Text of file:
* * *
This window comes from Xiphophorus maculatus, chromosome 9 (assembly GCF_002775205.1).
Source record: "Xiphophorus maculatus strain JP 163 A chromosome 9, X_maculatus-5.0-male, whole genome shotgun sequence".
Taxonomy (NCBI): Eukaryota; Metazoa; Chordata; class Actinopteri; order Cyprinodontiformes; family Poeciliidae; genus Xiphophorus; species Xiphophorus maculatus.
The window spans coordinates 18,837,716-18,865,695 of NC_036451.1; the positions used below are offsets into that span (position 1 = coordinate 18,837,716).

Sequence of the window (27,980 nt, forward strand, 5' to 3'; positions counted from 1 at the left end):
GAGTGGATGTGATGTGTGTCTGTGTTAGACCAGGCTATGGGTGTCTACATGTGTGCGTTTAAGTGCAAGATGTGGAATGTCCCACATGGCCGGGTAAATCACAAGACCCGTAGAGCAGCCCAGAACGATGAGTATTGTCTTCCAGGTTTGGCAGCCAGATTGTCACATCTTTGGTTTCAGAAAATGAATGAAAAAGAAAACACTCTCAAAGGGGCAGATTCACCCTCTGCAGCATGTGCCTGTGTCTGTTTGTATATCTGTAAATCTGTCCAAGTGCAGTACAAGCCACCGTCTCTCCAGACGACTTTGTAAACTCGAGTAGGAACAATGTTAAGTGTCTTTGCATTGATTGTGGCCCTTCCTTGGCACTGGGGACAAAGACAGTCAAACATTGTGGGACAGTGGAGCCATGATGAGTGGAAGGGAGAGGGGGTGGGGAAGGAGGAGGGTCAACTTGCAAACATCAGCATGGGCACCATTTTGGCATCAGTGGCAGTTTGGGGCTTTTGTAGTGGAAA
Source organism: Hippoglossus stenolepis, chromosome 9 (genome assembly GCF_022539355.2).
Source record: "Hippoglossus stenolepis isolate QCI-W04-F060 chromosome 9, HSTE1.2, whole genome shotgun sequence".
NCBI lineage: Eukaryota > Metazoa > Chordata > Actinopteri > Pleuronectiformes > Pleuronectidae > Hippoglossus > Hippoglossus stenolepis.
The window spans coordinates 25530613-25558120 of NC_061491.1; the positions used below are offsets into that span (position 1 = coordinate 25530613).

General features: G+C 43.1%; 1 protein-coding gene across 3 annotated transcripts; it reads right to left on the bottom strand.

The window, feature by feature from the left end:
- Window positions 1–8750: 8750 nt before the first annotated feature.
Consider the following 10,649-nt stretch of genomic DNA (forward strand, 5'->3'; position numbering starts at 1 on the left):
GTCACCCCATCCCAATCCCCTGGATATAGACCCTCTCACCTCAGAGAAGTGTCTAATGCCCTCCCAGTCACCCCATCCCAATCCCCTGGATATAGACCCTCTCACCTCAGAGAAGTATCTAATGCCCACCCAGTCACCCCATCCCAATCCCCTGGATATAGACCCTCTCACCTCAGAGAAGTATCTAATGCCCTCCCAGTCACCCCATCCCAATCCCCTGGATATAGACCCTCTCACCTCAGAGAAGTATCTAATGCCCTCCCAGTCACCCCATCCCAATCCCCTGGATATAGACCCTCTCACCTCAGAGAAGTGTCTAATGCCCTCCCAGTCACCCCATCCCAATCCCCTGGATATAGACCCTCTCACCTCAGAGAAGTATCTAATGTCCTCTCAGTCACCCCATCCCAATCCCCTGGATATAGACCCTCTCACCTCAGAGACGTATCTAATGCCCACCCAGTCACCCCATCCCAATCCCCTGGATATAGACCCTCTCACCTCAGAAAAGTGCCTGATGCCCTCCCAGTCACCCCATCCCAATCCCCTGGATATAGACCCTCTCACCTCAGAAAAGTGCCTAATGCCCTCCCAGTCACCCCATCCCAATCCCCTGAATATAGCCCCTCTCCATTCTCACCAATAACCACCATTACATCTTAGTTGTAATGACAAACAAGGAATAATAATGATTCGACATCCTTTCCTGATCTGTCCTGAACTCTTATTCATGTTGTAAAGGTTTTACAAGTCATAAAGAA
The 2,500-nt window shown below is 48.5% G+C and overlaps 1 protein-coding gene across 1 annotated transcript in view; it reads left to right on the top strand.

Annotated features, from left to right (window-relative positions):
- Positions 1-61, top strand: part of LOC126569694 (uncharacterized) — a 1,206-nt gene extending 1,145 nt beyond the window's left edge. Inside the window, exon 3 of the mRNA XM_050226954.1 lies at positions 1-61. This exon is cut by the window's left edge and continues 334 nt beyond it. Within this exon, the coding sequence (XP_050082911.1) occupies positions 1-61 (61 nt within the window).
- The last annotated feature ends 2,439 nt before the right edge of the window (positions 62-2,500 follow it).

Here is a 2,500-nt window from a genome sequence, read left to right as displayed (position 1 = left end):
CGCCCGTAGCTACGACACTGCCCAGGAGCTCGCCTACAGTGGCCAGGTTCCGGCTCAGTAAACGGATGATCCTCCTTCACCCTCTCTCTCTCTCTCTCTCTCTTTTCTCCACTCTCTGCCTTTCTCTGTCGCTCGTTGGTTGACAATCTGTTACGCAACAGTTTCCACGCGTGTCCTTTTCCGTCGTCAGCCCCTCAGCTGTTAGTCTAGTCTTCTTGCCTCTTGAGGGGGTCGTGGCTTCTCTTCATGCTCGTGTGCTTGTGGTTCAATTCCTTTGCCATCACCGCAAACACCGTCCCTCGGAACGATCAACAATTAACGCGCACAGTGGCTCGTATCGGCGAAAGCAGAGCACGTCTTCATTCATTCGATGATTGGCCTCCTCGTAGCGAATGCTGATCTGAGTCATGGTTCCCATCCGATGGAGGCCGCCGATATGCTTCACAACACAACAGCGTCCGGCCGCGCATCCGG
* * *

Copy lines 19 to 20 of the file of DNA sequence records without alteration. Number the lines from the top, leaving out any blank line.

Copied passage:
- The last annotated feature ends 2,439 nt before the right edge of the window (positions 62-2,500 follow it).

Here is a 2,500-nt window from a genome sequence, read left to right as displayed (position 1 = left end):